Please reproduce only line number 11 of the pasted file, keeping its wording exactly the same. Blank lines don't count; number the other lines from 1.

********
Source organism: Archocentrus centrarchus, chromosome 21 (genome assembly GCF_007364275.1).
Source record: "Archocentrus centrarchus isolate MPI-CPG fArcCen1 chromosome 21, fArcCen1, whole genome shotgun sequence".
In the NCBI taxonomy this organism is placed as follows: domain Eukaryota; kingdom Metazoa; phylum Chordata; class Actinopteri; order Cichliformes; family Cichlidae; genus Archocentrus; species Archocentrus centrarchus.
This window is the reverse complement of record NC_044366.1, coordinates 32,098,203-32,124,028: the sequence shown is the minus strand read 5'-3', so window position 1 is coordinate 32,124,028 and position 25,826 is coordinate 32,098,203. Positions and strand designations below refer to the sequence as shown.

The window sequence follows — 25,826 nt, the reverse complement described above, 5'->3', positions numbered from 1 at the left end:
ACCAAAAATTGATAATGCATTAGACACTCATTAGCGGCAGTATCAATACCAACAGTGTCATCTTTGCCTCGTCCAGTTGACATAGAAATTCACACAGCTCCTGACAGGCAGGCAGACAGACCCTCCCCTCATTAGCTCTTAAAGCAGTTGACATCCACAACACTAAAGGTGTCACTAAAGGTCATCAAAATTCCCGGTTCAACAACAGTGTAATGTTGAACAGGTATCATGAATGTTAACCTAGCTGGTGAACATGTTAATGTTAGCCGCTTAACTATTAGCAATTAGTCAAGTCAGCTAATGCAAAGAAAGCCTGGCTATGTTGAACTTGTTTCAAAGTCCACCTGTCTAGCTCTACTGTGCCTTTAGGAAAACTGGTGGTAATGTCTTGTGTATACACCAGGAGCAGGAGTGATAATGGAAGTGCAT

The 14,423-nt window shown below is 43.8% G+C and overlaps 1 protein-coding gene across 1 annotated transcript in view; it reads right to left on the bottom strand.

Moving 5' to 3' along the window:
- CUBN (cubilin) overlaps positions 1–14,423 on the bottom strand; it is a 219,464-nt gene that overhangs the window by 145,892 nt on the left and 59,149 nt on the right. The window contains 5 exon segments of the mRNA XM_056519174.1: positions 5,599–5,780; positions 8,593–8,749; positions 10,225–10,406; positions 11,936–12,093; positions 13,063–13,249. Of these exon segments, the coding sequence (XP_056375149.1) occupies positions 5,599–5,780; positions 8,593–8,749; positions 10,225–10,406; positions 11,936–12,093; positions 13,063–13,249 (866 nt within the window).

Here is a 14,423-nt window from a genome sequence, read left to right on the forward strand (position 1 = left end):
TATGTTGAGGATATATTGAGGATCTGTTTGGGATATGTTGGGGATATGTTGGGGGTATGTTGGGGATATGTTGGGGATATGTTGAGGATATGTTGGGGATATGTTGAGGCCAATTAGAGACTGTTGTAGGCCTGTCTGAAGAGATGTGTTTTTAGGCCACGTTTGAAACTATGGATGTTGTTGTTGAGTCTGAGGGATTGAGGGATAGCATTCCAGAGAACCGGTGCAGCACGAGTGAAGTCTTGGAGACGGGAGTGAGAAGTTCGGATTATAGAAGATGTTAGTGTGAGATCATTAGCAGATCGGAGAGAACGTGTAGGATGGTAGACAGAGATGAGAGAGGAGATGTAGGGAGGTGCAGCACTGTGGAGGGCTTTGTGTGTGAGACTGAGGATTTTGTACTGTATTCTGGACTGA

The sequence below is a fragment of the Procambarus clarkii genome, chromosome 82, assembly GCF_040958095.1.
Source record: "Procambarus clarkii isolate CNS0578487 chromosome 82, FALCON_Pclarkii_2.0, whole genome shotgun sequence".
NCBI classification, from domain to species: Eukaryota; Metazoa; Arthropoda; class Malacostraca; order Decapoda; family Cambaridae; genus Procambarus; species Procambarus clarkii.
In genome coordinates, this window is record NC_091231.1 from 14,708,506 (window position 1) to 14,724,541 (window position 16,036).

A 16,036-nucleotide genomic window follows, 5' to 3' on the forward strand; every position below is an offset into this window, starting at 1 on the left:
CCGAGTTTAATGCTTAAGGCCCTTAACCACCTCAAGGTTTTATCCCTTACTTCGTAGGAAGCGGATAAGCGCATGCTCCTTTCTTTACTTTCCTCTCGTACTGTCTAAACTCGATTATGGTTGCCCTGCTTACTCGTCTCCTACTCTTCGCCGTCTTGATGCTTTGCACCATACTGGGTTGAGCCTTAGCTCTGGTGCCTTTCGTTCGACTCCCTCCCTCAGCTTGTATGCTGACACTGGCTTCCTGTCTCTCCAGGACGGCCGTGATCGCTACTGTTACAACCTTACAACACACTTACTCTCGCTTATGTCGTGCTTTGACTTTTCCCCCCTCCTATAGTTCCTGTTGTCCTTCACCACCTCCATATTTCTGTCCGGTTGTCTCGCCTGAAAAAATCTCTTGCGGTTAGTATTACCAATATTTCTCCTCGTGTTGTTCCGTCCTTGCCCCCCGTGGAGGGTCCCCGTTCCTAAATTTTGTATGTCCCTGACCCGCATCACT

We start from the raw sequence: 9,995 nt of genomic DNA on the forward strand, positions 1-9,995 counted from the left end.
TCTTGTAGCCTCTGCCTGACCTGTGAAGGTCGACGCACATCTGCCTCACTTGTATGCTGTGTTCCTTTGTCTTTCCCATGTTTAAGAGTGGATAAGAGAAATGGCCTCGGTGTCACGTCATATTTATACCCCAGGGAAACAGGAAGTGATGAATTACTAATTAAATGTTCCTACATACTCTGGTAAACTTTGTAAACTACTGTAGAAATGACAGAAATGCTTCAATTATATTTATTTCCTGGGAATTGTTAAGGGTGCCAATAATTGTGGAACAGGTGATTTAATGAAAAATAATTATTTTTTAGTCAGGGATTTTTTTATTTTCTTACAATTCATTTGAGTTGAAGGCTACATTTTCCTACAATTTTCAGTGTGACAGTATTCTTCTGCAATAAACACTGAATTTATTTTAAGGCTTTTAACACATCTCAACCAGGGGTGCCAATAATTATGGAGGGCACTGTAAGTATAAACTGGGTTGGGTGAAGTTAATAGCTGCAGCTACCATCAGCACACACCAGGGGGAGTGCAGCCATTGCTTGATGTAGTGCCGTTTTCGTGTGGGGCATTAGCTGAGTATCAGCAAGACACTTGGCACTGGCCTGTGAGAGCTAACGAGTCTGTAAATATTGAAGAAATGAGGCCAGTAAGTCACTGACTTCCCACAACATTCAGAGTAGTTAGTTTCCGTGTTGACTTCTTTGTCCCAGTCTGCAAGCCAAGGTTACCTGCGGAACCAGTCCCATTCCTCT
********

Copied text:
TATGTTGAGGATATATTGAGGATCTGTTTGGGATATGTTGGGGATATGTTGGGGGTATGTTGGGGATATGTTGGGGATATGTTGAGGATATGTTGGGGATATGTTGAGGCCAATTAGAGACTGTTGTAGGCCTGTCTGAAGAGATGTGTTTTTAGGCCACGTTTGAAACTATGGATGTTGTTGTTGAGTCTGAGGGATTGAGGGATAGCATTCCAGAGAACCGGTGCAGCACGAGTGAAGTCTTGGAGACGGGAGTGAGAAGTTCGGATTATAGAAGATGTTAGTGTGAGATCATTAGCAGATCGGAGAGAACGTGTAGGATGGTAGACAGAGATGAGAGAGGAGATGTAGGGAGGTGCAGCACTGTGGAGGGCTTTGTGTGTGAGACTGAGGATTTTGTACTGTATTCTGGACTGA